Privacy lessons from CIBC
The disaster over at CIBC is telling, and bears a little exploration.
The real victims, whose details were faxed to never saw the violation of their privacy. It was CIBC tossing data around incompetently, all the while publicly proclaiming their commitment to privacy. Wade Peer, a scrapyard operator in West Virginia brought the three years of negligence by the bank to light.
If he hadn’t chosen to file a lawsuit, we would still not know about this, and it would still be going on. Worse, Peer only got a fraction of the documents mis-addressed. Others have gone elsewhere. (This is conjecture, but consider: Bank employees misdial phones. Are they likely to always misdial those phones the same way? Are all of their misdials going to be voice numbers? If not, then they’ve sent other faxes to less honorable folks.) Further, we should ask, what are the odds that only CIBC is doing this? This reminds me of the HRDC scandal:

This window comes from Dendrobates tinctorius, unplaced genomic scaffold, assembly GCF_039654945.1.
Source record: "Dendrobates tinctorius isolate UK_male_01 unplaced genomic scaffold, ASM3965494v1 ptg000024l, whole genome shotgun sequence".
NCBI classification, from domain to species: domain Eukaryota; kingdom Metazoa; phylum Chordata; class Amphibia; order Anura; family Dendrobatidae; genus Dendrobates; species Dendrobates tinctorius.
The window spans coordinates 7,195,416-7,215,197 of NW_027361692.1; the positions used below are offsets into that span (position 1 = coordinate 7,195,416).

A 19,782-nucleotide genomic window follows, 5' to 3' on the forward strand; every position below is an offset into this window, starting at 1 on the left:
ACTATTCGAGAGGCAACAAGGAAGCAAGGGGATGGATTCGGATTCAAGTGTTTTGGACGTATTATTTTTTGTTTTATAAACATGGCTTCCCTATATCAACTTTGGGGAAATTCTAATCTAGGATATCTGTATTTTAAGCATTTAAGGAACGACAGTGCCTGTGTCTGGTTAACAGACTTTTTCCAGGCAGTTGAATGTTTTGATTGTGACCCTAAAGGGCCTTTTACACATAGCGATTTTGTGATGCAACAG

In the two years since the Office of the Privacy Commissioner found out about the labour file, Mr. Phillips said he has tried, unsuccessfully, to persuade HRDC officials to enact legislation to control the collection, handling and access to the information.
Canada needs a privacy commissioner who will aggressively audit government agencies and those companies who are required by law to collect information. And the commissioner should name and shame any organization that has an ongoing issue for more than a year.